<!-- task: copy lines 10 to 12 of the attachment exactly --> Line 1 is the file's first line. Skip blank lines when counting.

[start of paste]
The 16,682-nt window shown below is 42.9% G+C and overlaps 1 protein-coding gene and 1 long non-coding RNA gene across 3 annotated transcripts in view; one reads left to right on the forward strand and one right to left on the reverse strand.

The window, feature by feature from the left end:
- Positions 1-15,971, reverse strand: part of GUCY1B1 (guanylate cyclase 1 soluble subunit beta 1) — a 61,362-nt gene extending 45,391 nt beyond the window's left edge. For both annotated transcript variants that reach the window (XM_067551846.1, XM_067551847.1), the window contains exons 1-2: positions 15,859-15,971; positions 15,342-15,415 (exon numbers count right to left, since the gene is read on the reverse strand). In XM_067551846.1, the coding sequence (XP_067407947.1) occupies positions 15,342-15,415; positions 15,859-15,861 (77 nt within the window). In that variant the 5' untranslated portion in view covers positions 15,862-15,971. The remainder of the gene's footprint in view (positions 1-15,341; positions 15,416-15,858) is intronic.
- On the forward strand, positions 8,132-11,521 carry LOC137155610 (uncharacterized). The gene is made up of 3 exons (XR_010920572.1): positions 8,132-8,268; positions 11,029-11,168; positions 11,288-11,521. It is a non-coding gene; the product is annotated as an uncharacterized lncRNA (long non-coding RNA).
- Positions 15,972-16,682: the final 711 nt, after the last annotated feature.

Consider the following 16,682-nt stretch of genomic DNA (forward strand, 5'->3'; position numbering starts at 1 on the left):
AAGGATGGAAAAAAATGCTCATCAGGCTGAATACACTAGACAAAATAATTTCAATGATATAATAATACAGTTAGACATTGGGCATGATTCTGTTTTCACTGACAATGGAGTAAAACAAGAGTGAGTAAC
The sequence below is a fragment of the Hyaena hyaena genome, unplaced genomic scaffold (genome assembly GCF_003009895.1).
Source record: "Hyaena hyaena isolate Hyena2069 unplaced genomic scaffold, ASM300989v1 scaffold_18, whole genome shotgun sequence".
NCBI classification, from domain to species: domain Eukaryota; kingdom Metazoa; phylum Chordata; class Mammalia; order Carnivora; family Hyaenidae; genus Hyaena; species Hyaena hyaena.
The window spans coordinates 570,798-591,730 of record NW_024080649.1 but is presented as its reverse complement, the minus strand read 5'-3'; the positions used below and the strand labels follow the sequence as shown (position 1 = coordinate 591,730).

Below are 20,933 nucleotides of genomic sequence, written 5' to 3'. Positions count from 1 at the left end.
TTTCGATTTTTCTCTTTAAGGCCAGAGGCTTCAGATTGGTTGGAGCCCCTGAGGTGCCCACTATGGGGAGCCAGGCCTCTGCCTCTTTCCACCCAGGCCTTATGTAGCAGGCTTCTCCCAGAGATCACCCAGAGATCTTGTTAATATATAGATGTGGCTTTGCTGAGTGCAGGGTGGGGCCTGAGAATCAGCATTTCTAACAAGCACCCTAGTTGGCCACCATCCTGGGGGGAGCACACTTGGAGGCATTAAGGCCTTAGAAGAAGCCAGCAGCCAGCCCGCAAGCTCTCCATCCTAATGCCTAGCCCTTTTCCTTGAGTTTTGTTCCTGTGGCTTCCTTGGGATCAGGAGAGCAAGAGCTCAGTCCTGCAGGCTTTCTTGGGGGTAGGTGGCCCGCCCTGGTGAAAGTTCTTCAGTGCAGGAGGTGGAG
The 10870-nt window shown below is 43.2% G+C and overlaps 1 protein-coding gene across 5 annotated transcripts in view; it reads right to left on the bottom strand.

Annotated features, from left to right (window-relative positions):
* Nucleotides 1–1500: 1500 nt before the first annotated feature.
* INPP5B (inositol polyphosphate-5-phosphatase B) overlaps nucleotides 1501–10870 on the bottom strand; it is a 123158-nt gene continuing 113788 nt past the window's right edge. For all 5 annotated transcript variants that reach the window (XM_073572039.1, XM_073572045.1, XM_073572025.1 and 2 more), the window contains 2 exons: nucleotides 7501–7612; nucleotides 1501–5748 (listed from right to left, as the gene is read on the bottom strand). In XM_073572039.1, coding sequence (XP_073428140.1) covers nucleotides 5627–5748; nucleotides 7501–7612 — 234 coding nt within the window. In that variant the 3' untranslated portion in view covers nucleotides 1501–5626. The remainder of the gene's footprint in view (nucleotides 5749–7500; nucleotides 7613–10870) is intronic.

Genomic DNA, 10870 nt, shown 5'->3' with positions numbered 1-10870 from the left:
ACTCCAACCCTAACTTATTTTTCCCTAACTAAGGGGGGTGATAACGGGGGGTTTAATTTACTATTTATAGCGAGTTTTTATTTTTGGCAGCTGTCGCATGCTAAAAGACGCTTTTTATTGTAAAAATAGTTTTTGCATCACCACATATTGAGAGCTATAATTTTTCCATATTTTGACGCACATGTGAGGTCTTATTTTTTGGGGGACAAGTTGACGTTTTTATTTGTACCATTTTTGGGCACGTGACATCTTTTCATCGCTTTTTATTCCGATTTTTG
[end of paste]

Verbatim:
NCBI classification, from domain to species: domain Eukaryota; kingdom Metazoa; phylum Chordata; class Mammalia; order Carnivora; family Hyaenidae; genus Hyaena; species Hyaena hyaena.
The window spans coordinates 570,798-591,730 of record NW_024080649.1 but is presented as its reverse complement, the minus strand read 5'-3'; the positions used below and the strand labels follow the sequence as shown (position 1 = coordinate 591,730).

Below are 20,933 nucleotides of genomic sequence, written 5' to 3'. Positions count from 1 at the left end.